Saw an arowana in person today

Gypsum

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I went into a local Maidenhead Aquatics branch to buy some pleco caves and cherry shrimp (they did not have any shrimp), and there it was, a red arowana lazily cruising around the large display tank it shared with a big common pleco. I was quite taken with it. It had a kind of awareness and intelligence when it looked at you, and it was one of the most magnificent fish I've seen, although I'm still baffled by people paying six figures for them. Ever since I read Emily Voigt's book, The Dragon Behind the Glass: A True Story of Power, Obsession, and the World’s Most Coveted Fish, I've really wanted to see one. Definitely did not expect that to happen at a Maidenhead branch in Coatbridge. It was a bargain arowana as well -- only £1500! If I had that lying under the sofa or secured in a mattress and a 600++++ L tank, I would have that fish. Luckily for OH, I have none of those things.
 
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Colin_T

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The fish in post #3 is a Saratoga, which is found in Australia, New Guinea and Indonesia. These are slightly different to the South American Arowana. The main difference is the fins. Having said this, both types of fish grow too big for an average aquarium and should only be kept in ponds/ swimming pools.
 
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Gypsum

Gypsum

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The photo in Barry Tetra's post looks like it might be an Asian arowana, Scleropages formosus: https://www.nature.com/articles/srep24501/figures/1. Would make sense, given he is in Thailand, and breeding them is big business in Asian countries. The anal fin (is that the right term?) on saratogas appears longer. South American arowanas (Osteoglossum bicirrhosum) look quite different from both.

The fish I saw in Coatbridge was very much an Asian arowana. I was surprised to see it, because Coatbridge is just about the last place you'd expect to find an arowana, and the Asian ones are protected by CITES, so importing them isn't easy. In the UK, you can only import them from a registered CITES breeder, and they have to be microchipped, documented, etc. I just don't see Maidenhead Aquatics going through that degree of hassle for a fish the vast majority of fishkeepers can't keep.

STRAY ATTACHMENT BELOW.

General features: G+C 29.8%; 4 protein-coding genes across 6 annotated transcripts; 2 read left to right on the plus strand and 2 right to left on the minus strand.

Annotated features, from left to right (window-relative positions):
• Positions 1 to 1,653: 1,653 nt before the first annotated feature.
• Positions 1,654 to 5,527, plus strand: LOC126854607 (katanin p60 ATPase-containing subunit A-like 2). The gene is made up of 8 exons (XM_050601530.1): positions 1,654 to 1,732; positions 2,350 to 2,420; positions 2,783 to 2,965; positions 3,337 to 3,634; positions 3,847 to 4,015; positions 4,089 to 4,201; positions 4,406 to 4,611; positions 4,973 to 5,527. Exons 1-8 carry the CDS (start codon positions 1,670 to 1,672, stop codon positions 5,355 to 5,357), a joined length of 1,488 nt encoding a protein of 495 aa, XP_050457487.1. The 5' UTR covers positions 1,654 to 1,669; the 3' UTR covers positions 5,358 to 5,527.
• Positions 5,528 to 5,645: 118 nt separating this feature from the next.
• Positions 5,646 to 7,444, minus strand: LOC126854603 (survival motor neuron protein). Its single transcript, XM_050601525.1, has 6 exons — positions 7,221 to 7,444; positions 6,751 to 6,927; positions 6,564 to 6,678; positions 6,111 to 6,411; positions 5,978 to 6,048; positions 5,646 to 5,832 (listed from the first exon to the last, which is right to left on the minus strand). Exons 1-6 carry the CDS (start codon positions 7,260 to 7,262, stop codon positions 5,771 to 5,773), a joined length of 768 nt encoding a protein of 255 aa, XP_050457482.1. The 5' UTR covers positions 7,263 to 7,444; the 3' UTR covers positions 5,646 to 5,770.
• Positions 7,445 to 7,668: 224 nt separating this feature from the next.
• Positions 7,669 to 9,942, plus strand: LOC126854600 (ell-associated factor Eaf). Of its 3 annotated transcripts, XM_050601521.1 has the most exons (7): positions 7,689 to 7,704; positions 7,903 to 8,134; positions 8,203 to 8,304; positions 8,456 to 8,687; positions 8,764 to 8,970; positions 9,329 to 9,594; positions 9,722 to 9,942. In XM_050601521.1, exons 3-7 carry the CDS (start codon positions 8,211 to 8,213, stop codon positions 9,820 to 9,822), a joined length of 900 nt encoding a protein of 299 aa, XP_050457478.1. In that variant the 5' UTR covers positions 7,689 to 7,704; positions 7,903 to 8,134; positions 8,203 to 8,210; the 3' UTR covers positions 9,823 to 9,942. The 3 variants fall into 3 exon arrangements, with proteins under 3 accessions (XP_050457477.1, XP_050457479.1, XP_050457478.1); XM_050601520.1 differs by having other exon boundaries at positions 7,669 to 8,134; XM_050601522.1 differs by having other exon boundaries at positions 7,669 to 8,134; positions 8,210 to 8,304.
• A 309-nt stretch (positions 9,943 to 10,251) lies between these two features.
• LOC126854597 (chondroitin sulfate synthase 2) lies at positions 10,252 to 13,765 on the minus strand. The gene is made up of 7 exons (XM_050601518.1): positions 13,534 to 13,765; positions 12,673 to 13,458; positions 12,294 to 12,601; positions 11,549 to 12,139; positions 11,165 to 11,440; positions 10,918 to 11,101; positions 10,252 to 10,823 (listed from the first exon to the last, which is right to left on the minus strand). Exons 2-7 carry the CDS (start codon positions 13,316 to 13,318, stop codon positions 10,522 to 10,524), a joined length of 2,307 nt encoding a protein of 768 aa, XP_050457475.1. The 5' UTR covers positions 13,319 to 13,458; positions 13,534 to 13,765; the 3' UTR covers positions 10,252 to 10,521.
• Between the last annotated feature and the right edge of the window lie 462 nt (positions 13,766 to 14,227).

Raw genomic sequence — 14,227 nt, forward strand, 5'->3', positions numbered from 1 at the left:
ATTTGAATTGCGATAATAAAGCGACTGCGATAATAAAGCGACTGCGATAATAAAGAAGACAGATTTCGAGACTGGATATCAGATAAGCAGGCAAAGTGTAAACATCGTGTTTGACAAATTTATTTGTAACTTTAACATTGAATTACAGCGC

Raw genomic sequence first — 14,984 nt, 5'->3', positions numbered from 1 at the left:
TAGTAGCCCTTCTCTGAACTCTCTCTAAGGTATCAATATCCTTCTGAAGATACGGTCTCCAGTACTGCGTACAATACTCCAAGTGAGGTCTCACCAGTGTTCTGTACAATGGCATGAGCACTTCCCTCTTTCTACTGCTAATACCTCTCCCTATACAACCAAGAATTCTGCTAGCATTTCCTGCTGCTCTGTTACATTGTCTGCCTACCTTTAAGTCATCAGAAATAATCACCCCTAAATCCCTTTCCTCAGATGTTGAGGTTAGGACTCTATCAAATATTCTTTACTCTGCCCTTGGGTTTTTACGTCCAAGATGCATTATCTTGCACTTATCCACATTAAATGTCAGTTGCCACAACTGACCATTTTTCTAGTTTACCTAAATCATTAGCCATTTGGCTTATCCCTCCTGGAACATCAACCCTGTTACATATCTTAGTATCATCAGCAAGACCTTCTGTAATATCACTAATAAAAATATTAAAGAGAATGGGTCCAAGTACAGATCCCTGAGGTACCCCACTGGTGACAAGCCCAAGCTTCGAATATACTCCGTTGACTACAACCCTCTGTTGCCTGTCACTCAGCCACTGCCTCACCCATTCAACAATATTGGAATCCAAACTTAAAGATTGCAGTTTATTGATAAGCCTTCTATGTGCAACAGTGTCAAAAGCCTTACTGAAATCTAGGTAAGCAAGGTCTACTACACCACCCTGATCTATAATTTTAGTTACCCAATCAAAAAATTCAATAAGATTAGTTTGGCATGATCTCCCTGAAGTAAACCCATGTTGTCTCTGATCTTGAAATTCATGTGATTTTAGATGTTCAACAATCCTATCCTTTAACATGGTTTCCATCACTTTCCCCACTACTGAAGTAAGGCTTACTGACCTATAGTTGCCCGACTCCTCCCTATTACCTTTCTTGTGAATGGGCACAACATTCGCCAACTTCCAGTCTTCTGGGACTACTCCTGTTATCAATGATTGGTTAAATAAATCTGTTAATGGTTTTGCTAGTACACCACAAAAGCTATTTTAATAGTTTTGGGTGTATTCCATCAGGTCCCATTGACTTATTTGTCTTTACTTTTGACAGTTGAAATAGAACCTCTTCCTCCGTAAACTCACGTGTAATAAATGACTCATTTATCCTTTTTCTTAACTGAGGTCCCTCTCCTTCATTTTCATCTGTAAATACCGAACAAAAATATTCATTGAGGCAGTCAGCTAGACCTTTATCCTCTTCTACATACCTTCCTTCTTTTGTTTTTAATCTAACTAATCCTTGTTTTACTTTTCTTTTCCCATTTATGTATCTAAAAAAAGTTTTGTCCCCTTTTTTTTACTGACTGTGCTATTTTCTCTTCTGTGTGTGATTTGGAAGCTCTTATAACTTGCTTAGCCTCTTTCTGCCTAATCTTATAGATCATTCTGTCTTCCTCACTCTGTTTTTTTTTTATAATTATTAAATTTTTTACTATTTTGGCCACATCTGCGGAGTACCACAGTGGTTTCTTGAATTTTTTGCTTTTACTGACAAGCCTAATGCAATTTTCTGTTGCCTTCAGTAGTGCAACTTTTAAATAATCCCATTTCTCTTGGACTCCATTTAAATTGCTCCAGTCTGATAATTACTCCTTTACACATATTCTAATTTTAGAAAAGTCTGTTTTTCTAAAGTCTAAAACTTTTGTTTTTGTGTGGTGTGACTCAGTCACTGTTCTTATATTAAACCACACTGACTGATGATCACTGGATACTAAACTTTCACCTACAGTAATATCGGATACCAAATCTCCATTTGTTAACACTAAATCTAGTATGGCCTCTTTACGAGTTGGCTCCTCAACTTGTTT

I suspect that someone vaguely local had it, and they couldn't take care of it anymore and gave it to the shop.
 
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I know what you're talking about. They are really something to see in person. It's kind of a shock when you see a two footer or bigger for the first time. Wait until you see it eat.
 

emeraldking

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They're very majestic to look at... :good:
If I could offer the right space, I would buy one. But the house ain't getting any bigger... :thumbs:
 

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Yes, that is an Airapima (spelling?) there was an episode of River Monsters where Jeremy Wade got knocked out by one of those. He said that it is now the only fish that he is afraid of.
 

DAnCSF

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Some fish are just Jeeze"wish I can have one", like all hobbies there are those holy grails, we mere mortals long after. I've seen arowanas in my LFS but then I think they will outgrow my tanks. My sig. other allowed me my 100 gal, but anything larger just ain't happening. A dog she can get behind...but more tanks...not gonna happen....btw many years ago I saw a tank of small black arowanas about 4" still with their yolk sac...and thing the cost was some $50.00 or so...I've never seen the black variety since. It seems to me a breeder can make lots of $$$ if they can breed miniature Arowanas.
 
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Gypsum

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They won't stay miniature, though. That's the trouble!

Breeders can make a fortune breeding any arowana, hence it being a big business in Asia. Ones with highly desirable colouring can fetch upwards of $100,000. I think the most expensive one ever went for about $300,000. Russian oligarchs, Arab sheikhs, and rich CEOs buy them as status symbols.

I highly recommend reading the book I cited in my OP. You'll learn more about arowanas than you ever wanted to know -- she delves into the breeding business and the high dollar business, and then she goes on a quest to find wild arowanas in places like Myanmar, Sulawesi, and the Amazon. Traveled a lot with Heiko Bleher, the reknowned explorer and researcher who's discovered so many of the species now in the hobby.
 

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